Grants- You can apply for grants specifically meant for your topic. Try WeAreTeachers, GrantGopher, or NaNoWrimo.

Pilot programs- Often big companies like MicroSoft or Verizon will want to run pilot programs worldwide and provide your school with tons of their devices.

Develop an app that helps the community in some way or develop a game on an app. A group of kindergarten students created drawings for a version of MouthOff. Other schools have worked with developers to get their students to create an app. Find resources and places below to make an app easily. AppShed is a great tool for making apps.

Think of creative ways to fundraise! I have been part of celebrity dinners where students dressed as famous characters and served tables dinner. We also did a coffee and talent night with students reading poetry or playing music. You can discover tons of ideas in the bookmarks below.

Challenge:

Come up with a plan or project for your class and try one of these ideas to fund it.

If you enjoyed these ideas, you may want to get your copy of The 30 Goals for Teachers or my $5.99 ebook, Learning to Go, which has digital/mobile activities for any device and editable/printable handouts and rubrics. Subscribe for FREE to receive regular updates!

Links

Included in the Digital Ideas Advent Calendar! Scroll the image below and each day discover free web tools, apps, and resources.

Bookmark and Share

Read More

Byte-sized Potential: Can Compassion & Citizenship Go Viral?

Screen Shot 2014-05-06 at 4.44.59 PMPart of the category, Byte-sized Potential

The number one benefit of educational technology is that it empowers people to do what they want to do. It lets people be creative. It lets people be productive. It lets people learn things they didn’t think they could learn before, and so in a sense it is all about potential. – Steve Ballmer

A thousand years ago, books were accessible to a select few. Often, you needed to be part of a certain social class, ethnicity, and profession. Knowledge was not available to the majority of the world. I feel incredibly blessed to live at a time when technological developments continue to strive to provide access to the entire world. The most powerful learning and communication tools are in the hands of millions worldwide. Individuals can take classes from MIT professors or connect with the greatest minds, like Neil Degrasse Tyson, through social media.

Byte-sized Potential

In addition to having access to incredible learning, we have the potential to impact the world through social media. Each tweet, Instagram image, Vine/Youtube video, and status update has the potential to go viral. It will be shared. It will spread. If our messages and digital behavior have an audience, then we need to make them matter. What will our students do with this potential? We need to get our students to realize their byte-size potential and feel the weight of this potential. They need to realize the responsibilities that come with their digital actions and also realize they are privileged to live in a world of access where they can truly pursue their passions and make a meaningful impact.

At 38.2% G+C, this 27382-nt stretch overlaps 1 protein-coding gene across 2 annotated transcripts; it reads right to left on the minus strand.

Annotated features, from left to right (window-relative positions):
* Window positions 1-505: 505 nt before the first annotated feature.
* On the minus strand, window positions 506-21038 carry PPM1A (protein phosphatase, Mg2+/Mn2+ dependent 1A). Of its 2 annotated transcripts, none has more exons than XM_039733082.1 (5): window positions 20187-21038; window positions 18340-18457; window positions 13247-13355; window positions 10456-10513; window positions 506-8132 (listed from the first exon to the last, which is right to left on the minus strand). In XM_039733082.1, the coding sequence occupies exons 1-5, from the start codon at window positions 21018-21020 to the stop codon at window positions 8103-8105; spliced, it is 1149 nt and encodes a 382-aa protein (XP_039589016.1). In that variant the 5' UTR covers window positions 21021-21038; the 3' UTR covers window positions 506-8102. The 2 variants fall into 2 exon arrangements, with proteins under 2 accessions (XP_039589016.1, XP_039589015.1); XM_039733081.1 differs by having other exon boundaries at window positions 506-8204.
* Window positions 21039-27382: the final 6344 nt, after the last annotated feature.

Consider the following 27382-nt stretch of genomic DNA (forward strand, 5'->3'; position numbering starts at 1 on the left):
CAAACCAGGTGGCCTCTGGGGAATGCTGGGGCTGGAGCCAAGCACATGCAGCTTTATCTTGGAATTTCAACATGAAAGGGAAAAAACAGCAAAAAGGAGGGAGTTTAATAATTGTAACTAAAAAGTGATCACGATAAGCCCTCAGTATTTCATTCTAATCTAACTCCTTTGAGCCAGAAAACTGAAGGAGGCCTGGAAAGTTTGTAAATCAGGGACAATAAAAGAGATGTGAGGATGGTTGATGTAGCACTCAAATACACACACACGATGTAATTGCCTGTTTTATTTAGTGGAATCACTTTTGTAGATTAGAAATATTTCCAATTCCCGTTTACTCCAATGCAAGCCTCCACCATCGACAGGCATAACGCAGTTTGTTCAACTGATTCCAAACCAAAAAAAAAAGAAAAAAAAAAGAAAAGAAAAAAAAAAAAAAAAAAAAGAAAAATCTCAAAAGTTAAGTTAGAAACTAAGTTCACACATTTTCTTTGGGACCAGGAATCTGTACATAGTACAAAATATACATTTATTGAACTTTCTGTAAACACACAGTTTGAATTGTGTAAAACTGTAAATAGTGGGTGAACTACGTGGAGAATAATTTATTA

What are learners currently doing with their access? 

Anyone, anywhere in the world has the potential to be viral. They can be the next Idol, X-Factor, Youtuber, Viner, Meme, gif, trend, or hashtag. Kids and teens already use their access to impact millions with the messages they spread. They have the power to incite their followers to action. For example, the most popular Viner is 16 year-old, Nash Grier, with over 7 million followers.

The education system has failed them. Even now as they craft their next 6-second video, tweet, snap, post, status update, hashtag, and meme they won’t carry the weight or compassion of their privilege and position to be the first generation able to create viral action and messages. The movements they incite have the potential to heal, inspire, or destroy people. We will feel this as another cyberbullying incident or sexting scandal arises. Teachers have the ability to change these behaviors by teaching citizenship daily. We can inspire our students daily to publish, post, and spread in meaningful ways.

Join my movement with these free resources

I realize many teachers face barriers when teaching citizenship. They may not be allowed to teach with technology, have proper training, lack a digital literacy and citizenship curriculum, and be short on time. My goal this year is to help teachers inspire their learners to make their digital behavior matter. Currently, I am working on a book with 50 ways to get our students to spread compassion, caring, and kindness on the web. The book is based on Ed Lorenz’s Butterfly Effect and also my 30 Goals Challenge for Educators experience. Right now I’m sharing these ideas in various ways. Find them in my recent Reinvent the Classroom Keynote: Byte-Size Potential. Below are the slides to download and a Youtube video of the keynote. You can also access the recent Twitter Chat transcript for the #Edtechchat I hosted, which is full of resources from over 400 teachers. I also have created a new category on this blog, Byte-sized Potential, full of ideas on how to get our students using their access responsibly. You will find free digital citizenship and literacy resources as well as ideas like teaching with Vine, Instagram, and Pinterest.